Reviewed by Alex Taylor.

Several weeks after its release on the July 4th holiday weekend, Sound of Freedom continues to attract viewers and commentators from across the political spectrum. Inspired by the true story of Tim Ballard, a former Department of Homeland Security agent who founded Operation Underground Railroad to rescue victims of child trafficking, the small studio release which stars Jim Caviezel as Ballard has continued to punch above its weight class, bringing in over $124.7 million dollars with a budget of only $14.5 million, modest by Hollywood standards. The review coverage of Sound of Freedom has become a story of its own, where leftist media entities have slandered the film as “QAnon adjacent,” showing that even on an issue—child sex trafficking—that should be appalling to all human beings, political concerns can (for some) trump moral concerns traditionally understood. Reviews on the right side of the aisle have tended to focus on the great evil of trafficking and the David vs. Goliath story: the movie is doing tremendously well despite having been shelved by Disney in 2018 after it acquired 21st Century Fox. But for those concerned with the moral imagination, it is not enough to consider the film’s moral stance, because the film’s imaginative way of presenting heroism gives the lie to the film’s more critical reviews.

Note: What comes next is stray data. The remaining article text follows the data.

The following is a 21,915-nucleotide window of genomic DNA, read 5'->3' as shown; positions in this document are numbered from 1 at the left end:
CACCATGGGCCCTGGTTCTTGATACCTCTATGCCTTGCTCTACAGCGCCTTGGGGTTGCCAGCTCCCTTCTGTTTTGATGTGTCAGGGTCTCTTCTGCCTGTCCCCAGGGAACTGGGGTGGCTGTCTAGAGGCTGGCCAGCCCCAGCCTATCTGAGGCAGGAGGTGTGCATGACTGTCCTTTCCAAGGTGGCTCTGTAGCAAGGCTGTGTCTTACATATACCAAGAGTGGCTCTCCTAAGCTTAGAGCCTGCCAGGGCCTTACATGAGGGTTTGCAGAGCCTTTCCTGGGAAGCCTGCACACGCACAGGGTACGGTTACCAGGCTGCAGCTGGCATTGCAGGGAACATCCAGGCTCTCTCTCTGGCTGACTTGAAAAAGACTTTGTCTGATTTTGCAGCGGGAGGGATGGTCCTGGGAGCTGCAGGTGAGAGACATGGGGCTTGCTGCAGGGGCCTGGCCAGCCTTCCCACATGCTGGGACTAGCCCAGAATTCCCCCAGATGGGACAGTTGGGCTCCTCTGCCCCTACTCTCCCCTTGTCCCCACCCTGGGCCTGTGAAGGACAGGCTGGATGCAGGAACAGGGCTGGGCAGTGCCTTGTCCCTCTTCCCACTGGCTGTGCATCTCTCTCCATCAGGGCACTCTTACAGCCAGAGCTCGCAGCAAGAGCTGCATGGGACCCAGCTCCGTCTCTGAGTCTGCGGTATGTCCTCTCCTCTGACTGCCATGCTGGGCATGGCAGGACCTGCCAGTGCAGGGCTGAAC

After the end of the film proper, the credits inform the audience to wait for a special message, in which Caviezel earnestly informs them of the prevalence of child trafficking and asks for their help in buying tickets for those who may not be able to otherwise afford to see the movie. During this message, however, Caviezel says something of not only moral but also narrative importance: “The Sound of Freedom is a hero’s tale, but I’m not talking about the character I play. It’s the heroic brother and sister in this film that work to save each other. They are the true heroes.” The aesthetic question of this film is whether the audience is able to see the children as its heroes or only as victims; survivors, not merely sufferers.